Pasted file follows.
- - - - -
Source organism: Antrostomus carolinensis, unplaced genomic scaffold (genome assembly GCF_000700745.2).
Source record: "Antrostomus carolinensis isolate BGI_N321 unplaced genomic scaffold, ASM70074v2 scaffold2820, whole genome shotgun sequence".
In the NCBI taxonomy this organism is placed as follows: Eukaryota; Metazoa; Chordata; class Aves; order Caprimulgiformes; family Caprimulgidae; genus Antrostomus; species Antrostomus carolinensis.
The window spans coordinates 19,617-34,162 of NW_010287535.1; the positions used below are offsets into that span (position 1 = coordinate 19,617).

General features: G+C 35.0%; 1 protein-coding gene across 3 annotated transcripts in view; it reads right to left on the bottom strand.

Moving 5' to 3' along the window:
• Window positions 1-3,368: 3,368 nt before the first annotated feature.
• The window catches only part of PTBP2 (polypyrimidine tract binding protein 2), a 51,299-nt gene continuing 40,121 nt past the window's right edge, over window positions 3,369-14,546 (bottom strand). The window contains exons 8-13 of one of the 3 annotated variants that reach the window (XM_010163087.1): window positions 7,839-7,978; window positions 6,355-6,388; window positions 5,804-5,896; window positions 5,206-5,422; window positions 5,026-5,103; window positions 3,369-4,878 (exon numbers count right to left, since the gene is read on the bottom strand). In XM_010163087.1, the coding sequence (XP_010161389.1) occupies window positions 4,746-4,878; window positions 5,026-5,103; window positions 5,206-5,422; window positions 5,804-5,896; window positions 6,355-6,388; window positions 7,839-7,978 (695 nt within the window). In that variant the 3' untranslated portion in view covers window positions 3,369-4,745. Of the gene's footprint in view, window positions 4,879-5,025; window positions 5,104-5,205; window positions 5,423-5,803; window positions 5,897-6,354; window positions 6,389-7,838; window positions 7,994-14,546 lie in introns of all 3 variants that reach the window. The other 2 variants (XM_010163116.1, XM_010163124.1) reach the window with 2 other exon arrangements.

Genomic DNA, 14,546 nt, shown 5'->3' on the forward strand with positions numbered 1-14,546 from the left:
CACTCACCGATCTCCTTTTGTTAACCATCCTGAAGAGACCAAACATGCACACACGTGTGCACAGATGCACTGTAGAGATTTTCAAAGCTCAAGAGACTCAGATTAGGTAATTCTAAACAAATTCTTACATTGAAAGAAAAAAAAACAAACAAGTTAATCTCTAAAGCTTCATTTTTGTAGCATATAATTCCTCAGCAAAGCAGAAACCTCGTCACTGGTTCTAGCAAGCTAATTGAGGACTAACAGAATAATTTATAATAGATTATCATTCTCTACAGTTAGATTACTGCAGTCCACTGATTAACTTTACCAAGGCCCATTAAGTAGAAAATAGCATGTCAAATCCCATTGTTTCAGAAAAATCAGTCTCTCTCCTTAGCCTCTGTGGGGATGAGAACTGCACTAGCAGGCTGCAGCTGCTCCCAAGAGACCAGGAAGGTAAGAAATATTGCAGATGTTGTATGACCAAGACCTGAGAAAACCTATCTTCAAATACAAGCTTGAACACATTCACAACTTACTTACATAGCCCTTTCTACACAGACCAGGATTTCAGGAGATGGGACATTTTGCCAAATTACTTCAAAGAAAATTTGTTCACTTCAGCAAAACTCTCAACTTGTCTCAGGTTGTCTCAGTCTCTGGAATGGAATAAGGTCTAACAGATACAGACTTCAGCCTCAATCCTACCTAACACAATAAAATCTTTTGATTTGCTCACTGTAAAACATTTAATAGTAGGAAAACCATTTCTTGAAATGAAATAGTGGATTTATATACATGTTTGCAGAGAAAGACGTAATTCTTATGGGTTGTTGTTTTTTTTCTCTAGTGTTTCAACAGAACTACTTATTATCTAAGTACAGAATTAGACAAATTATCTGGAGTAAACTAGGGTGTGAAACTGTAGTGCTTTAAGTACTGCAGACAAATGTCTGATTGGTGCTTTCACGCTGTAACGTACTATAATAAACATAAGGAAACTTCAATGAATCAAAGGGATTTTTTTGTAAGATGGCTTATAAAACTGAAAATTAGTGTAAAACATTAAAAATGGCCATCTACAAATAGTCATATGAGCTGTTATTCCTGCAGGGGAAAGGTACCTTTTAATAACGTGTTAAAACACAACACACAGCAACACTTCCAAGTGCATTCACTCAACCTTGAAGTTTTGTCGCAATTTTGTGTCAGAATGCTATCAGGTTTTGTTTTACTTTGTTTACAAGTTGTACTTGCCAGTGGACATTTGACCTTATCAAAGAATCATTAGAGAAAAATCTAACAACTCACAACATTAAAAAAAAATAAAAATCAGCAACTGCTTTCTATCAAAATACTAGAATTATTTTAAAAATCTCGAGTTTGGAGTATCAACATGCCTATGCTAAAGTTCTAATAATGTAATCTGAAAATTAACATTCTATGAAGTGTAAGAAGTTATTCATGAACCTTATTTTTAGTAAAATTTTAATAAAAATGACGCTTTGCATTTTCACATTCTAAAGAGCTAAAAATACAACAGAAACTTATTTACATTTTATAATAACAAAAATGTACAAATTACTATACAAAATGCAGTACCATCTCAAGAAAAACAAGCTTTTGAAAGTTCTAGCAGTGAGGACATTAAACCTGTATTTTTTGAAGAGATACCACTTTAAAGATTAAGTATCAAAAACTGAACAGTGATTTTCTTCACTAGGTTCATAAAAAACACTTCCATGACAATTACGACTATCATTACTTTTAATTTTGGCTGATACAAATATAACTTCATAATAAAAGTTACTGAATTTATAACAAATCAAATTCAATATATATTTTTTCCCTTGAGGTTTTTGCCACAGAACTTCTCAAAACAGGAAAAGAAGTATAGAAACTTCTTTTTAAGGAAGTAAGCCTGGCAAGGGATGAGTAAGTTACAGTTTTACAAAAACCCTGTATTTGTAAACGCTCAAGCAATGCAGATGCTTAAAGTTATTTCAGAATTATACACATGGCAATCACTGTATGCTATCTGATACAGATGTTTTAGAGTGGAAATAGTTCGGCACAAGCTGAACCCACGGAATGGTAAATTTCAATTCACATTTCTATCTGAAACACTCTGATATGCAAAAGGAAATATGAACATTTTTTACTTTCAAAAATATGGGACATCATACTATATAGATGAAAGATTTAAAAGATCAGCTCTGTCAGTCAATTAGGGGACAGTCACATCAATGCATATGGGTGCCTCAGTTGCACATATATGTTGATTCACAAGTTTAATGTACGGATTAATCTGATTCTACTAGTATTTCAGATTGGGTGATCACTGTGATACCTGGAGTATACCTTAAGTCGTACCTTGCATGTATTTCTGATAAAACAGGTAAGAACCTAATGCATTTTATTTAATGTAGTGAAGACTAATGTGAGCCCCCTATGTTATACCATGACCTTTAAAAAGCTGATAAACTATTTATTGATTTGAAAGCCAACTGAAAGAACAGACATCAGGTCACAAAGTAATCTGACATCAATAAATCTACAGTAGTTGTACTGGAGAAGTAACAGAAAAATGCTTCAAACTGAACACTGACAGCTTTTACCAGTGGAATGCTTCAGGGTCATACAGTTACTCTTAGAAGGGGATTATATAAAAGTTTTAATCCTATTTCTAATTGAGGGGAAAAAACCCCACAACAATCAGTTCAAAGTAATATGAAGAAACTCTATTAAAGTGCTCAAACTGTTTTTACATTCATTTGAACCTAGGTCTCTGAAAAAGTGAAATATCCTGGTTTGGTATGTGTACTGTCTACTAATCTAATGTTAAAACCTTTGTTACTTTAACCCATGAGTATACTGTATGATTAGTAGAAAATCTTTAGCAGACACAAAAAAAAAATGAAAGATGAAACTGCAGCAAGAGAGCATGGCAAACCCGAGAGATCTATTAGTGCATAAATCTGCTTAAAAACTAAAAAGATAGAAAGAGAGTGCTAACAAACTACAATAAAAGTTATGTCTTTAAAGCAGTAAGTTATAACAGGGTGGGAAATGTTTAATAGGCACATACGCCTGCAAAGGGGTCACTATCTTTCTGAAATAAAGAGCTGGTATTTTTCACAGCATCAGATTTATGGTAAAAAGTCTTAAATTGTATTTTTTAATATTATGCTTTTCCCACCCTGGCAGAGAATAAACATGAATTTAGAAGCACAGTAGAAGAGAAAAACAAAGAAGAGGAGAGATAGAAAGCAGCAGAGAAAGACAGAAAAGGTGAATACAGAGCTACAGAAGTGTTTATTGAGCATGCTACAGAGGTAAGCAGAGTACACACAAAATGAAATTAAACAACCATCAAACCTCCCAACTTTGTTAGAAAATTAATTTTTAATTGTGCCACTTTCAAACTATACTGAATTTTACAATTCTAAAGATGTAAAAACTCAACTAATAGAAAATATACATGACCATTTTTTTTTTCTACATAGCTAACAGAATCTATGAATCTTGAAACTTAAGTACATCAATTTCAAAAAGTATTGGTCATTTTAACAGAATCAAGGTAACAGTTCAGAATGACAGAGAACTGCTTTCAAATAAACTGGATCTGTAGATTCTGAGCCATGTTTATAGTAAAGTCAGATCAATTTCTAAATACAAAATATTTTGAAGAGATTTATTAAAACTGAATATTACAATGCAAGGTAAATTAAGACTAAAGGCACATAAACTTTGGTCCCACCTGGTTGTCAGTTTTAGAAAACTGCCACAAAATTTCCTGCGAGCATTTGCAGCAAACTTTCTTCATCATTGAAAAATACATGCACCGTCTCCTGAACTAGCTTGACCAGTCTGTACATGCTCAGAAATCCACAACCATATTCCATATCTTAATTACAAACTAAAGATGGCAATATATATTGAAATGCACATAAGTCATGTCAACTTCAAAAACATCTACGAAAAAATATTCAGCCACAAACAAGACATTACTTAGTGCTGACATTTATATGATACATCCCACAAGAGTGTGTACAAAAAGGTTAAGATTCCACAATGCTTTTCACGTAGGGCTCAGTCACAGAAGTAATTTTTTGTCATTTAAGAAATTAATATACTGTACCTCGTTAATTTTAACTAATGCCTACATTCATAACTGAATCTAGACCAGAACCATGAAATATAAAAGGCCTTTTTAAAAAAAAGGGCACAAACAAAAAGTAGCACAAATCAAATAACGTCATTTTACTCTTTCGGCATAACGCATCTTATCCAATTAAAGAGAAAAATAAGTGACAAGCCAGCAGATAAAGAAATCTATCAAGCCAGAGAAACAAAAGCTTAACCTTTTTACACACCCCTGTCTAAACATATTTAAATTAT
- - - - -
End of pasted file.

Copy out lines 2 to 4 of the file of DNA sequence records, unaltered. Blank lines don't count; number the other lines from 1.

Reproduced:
Source record: "Antrostomus carolinensis isolate BGI_N321 unplaced genomic scaffold, ASM70074v2 scaffold2820, whole genome shotgun sequence".
In the NCBI taxonomy this organism is placed as follows: Eukaryota; Metazoa; Chordata; class Aves; order Caprimulgiformes; family Caprimulgidae; genus Antrostomus; species Antrostomus carolinensis.
The window spans coordinates 19,617-34,162 of NW_010287535.1; the positions used below are offsets into that span (position 1 = coordinate 19,617).